Organized Panel Session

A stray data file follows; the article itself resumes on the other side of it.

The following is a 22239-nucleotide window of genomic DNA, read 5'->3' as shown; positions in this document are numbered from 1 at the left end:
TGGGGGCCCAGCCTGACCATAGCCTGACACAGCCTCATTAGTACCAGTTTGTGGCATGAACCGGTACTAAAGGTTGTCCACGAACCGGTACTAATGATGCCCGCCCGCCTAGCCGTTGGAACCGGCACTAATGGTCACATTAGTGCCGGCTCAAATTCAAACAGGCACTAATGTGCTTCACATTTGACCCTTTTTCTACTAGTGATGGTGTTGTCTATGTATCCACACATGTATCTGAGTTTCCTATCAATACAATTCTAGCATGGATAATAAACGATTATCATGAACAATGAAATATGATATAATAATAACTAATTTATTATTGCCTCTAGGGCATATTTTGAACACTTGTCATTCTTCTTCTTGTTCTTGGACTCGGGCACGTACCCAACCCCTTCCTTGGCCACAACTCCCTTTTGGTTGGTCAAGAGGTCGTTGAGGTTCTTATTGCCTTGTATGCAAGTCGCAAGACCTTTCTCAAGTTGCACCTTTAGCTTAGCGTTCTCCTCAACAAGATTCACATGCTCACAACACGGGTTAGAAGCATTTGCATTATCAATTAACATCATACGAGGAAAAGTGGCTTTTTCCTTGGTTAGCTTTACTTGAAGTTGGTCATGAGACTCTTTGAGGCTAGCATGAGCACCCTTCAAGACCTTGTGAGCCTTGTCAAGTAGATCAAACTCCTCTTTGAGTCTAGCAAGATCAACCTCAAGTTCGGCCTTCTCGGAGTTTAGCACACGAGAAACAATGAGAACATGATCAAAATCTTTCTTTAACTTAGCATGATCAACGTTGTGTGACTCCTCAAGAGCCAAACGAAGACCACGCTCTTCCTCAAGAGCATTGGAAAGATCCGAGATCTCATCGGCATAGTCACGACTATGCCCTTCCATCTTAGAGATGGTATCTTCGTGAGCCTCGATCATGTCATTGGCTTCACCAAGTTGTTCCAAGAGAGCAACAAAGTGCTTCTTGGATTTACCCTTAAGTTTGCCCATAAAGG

Badhai, the repertoire of devotional prayers, songs, dances, and comic repartee, performed by socially marginalized trans feminine hijra and khwaja sira throughout South Asia, has long been recognised as vital to these communities’ identities. Transmitted through lineages of gurus (teachers) and chelas (students), badhai performances cultivate embodied knowledge and piety, strengthen kinship bonds, offer personal expression, and equip practitioners with skills to negotiate normative society. Typically staged at neighboring households to shower blessings of fertility, health and prosperity upon willing or unwilling celebrants of weddings, births, job promotions and other auspicious occasions, these performances have carved affective networks of relationality and constituted important livelihood. However, badhai is increasingly considered to be on the decline. Evocative of the nineteenth-century colonial prohibition against hijra performance, badhai practitioners today have been subjected to accusations of extortion and of polluting public space as a result of the contemporary collusion of classist/casteist, heteronormative, nationalist, religious and neoliberal agendas, even with the expanding narrative of transgender rights across South Asia over the last decade. This panel couples historical research on the archives of criminalisation of hijra performance with new ethnographic fieldwork, drawn from Bangladesh, India and Pakistan, to examine the diverse ways in which practitioners negotiate changing social scripts, enact genealogies, and mobilize different, if not competing, futurities.